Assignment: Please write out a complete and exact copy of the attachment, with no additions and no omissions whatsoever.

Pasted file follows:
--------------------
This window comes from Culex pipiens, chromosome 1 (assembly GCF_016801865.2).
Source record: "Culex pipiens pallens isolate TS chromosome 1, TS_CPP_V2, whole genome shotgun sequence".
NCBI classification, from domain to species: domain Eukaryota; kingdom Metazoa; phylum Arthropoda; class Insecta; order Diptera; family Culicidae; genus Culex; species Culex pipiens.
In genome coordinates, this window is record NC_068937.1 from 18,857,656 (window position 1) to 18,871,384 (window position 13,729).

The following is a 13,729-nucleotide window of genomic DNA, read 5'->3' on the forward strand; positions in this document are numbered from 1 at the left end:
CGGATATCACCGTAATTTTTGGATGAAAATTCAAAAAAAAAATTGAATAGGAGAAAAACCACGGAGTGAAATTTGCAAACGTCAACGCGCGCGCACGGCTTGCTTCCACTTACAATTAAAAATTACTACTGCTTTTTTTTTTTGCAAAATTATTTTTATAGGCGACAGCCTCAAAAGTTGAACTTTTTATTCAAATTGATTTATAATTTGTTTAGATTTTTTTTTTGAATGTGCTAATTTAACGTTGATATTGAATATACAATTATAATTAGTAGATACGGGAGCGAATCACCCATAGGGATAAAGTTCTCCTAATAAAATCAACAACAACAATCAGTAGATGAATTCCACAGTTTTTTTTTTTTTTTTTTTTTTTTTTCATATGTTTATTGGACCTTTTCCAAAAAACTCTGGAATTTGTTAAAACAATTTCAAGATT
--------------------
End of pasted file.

This window comes from Culex pipiens, chromosome 1 (assembly GCF_016801865.2).
Source record: "Culex pipiens pallens isolate TS chromosome 1, TS_CPP_V2, whole genome shotgun sequence".
NCBI classification, from domain to species: domain Eukaryota; kingdom Metazoa; phylum Arthropoda; class Insecta; order Diptera; family Culicidae; genus Culex; species Culex pipiens.
In genome coordinates, this window is record NC_068937.1 from 18,857,656 (window position 1) to 18,871,384 (window position 13,729).

The following is a 13,729-nucleotide window of genomic DNA, read 5'->3' on the forward strand; positions in this document are numbered from 1 at the left end:
CGGATATCACCGTAATTTTTGGATGAAAATTCAAAAAAAAAATTGAATAGGAGAAAAACCACGGAGTGAAATTTGCAAACGTCAACGCGCGCGCACGGCTTGCTTCCACTTACAATTAAAAATTACTACTGCTTTTTTTTTTTGCAAAATTATTTTTATAGGCGACAGCCTCAAAAGTTGAACTTTTTATTCAAATTGATTTATAATTTGTTTAGATTTTTTTTTTGAATGTGCTAATTTAACGTTGATATTGAATATACAATTATAATTAGTAGATACGGGAGCGAATCACCCATAGGGATAAAGTTCTCCTAATAAAATCAACAACAACAATCAGTAGATGAATTCCACAGTTTTTTTTTTTTTTTTTTTTTTTTTTCATATGTTTATTGGACCTTTTCCAAAAAACTCTGGAATTTGTTAAAACAATTTCAAGATT